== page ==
Thursday, October 8, 2015

Interesting Splits For The Playoff Teams

To see the splits for MLB over the years 2010-14, go to Major League Situational Stats, 2010-2014. Here they are to provide reference for the numbers I give below:

Compiled using the Baseball Reference Play Index.


Split PA BA OBP SLG OPS
Total 923779 0.254 0.319 0.398 0.717
None On 520158 0.249 0.310 0.393 0.702
Men On 403621 0.261 0.332 0.405 0.737
RISP 238074 0.255 0.339 0.394 0.733
Late & Close 153559 0.240 0.316 0.365 0.681

Here is what I have for the years 1991-2000. The relative differences are not too much different than they used to be.

At the end of this post I provide link for the batting and pitching splits pages of each team.

Rangers have an OPS differential of -.008 (.739-.747). But somehow they won 88 games. It could be their bullpen that made the difference. They allowed an OPS of just .667 in Late & Close situations. That is .080 below their overall OPS allowed, a much bigger than normal differential.

The Blue Jays had OPS of .878 with men on. With None on it was .735. 4 times normal gap. With RISP, it was .839. Again, abnormally high when compared to the None On OPS. Their batters had just a .716 OPS in Late & Close situations. Overall, it was .797. So they were abnormally low in Late & Close situations. Maybe that partly explains their 15-28 record in 1-run games.

Their pitchers allowed an OPS of .769 with RISP while with None On it was .688. That is much bigger than normal.

The Royals had an OPS differential of just .024 (.734 - .710). Using my estimate of

Winning Pct = .5 +1.3*OPSDIFF

That gives them a .531 pct., lower than their actual pct. of .586. So how did they do so well? They had a .778 OPS with runners on and .701 with none one.  With RISP it was .772. Their pitchers allowed an OPS of just .668 with RISP while it was .700 with none on. That is impressive given that teams usually hit better with RISP.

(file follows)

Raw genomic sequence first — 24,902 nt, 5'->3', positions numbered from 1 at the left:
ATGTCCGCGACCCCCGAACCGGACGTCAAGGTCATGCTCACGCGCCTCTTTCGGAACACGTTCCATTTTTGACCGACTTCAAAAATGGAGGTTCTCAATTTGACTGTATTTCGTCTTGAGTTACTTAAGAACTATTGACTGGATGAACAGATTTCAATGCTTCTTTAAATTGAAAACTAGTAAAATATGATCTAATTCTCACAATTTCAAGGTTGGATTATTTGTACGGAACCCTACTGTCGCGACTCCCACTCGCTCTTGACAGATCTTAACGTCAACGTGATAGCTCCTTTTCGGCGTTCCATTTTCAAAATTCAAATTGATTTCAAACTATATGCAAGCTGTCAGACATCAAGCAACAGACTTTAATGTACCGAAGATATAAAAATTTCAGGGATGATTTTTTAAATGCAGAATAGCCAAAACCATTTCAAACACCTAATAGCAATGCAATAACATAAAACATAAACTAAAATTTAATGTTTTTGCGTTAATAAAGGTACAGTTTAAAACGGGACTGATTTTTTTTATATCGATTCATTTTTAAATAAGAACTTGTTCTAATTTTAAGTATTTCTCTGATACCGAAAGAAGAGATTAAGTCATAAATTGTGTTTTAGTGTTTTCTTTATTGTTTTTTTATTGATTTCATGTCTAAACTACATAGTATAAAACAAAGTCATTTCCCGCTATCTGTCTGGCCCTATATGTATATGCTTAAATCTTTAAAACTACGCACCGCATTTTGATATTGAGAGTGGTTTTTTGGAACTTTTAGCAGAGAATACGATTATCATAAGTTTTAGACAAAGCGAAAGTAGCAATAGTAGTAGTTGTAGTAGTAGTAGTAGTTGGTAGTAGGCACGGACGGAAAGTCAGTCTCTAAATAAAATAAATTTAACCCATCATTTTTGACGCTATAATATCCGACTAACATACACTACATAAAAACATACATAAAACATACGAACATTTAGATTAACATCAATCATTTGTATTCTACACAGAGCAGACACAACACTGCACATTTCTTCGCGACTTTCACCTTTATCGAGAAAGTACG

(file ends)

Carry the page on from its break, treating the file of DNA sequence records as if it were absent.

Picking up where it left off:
The Royals pitchers allowed an OPS in Late & Close situations of just .629, far below their overall OPS allowed of .710. That beats the normal differential by quite a bit.

The Astros had an OPS differential of .071 (.752 - .681).  Astros estimate to .592  but they actually had only .531. Their pitchers allowed a .660 OPS with None On but it was .713 with Men On and .707 with RISP. They allowed .684 Late & Close situations. So that is a weakness, given that normally it is lower than overall OPS allowed.

The Cardinals had an OPS differential of .040 (.716 - .676). Their hitters had a .713 OPS with None On but it only goes up to .719 with Men On and actually falls to .683 with RISP. In Late  Close situations it is .713, so it drops off alot less than normal.

But the Cardinal pitchers have been great with Men On and with RISP. The allow a .711 OPS with None On but in the other two it is .618 & .630, respectively. Those are very large differentials considering that they usually go up.

The Cubs had an OPS differential of .057 (.719 - .662). So larger than the Cardinals'. Nothing unusual about their hitters but their pitchers allowed a .626 OPS with None On but it shoots way up with Men On and with RISP where it is .712 and .718. So the reverse of the Cardinals.They allowed only .608 in Late  Close situations, a bigger drop off than normal.

The Dodgers had an OPS differential of .070 (.739 - .669).  Nothing unusual about their hitters but their pitchers allowed a .633 OPS with None On but it shoots way up with Men On and with RISP where it is .724 and .721. They also allow .694 in Late & Close situations, well above their normal level, the reverse of the MLB average.

The Mets had an OPS differential of .040 (.712 - .672). The Mets don't appear to to have any interesting splits.

Dodger batting splits
Dodger pitching splits

Mets batting splits
Mets pitching splits
 
Cardinals batting splits
Cardinals pitching splits
 
Cubs hitting splits
Cubs pitching splits
 
Royals batting splits
Royals pitching splits
 
Astros batting splits
Astros pitching splits
 
Blue Jays batting splits
Blue Jays pitching splits
 
Rangers batting splits
Rangers pitching splits

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